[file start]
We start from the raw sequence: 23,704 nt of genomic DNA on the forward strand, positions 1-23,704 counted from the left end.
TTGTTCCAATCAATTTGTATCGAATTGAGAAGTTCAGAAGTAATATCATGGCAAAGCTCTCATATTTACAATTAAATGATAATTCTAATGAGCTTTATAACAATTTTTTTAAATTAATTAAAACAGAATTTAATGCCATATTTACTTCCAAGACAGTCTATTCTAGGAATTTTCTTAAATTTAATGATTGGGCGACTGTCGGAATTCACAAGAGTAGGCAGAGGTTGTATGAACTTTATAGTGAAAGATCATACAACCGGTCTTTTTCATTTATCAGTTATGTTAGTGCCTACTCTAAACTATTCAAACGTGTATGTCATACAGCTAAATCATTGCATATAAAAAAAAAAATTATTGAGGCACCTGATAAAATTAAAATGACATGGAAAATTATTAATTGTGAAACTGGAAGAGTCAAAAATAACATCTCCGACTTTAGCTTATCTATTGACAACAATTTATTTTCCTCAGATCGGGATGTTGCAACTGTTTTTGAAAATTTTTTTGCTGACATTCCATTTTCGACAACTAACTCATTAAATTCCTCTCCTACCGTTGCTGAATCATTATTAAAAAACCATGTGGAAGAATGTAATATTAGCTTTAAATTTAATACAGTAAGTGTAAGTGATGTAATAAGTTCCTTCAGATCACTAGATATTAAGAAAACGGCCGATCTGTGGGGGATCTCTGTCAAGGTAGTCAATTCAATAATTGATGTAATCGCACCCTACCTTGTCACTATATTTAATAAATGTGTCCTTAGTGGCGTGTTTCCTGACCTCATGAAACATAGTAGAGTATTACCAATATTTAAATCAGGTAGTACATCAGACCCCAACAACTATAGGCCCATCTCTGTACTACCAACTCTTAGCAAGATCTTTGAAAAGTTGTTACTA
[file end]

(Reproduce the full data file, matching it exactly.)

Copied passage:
We start from the raw sequence: 23,704 nt of genomic DNA on the forward strand, positions 1-23,704 counted from the left end.
TTGTTCCAATCAATTTGTATCGAATTGAGAAGTTCAGAAGTAATATCATGGCAAAGCTCTCATATTTACAATTAAATGATAATTCTAATGAGCTTTATAACAATTTTTTTAAATTAATTAAAACAGAATTTAATGCCATATTTACTTCCAAGACAGTCTATTCTAGGAATTTTCTTAAATTTAATGATTGGGCGACTGTCGGAATTCACAAGAGTAGGCAGAGGTTGTATGAACTTTATAGTGAAAGATCATACAACCGGTCTTTTTCATTTATCAGTTATGTTAGTGCCTACTCTAAACTATTCAAACGTGTATGTCATACAGCTAAATCATTGCATATAAAAAAAAAAATTATTGAGGCACCTGATAAAATTAAAATGACATGGAAAATTATTAATTGTGAAACTGGAAGAGTCAAAAATAACATCTCCGACTTTAGCTTATCTATTGACAACAATTTATTTTCCTCAGATCGGGATGTTGCAACTGTTTTTGAAAATTTTTTTGCTGACATTCCATTTTCGACAACTAACTCATTAAATTCCTCTCCTACCGTTGCTGAATCATTATTAAAAAACCATGTGGAAGAATGTAATATTAGCTTTAAATTTAATACAGTAAGTGTAAGTGATGTAATAAGTTCCTTCAGATCACTAGATATTAAGAAAACGGCCGATCTGTGGGGGATCTCTGTCAAGGTAGTCAATTCAATAATTGATGTAATCGCACCCTACCTTGTCACTATATTTAATAAATGTGTCCTTAGTGGCGTGTTTCCTGACCTCATGAAACATAGTAGAGTATTACCAATATTTAAATCAGGTAGTACATCAGACCCCAACAACTATAGGCCCATCTCTGTACTACCAACTCTTAGCAAGATCTTTGAAAAGTTGTTACTA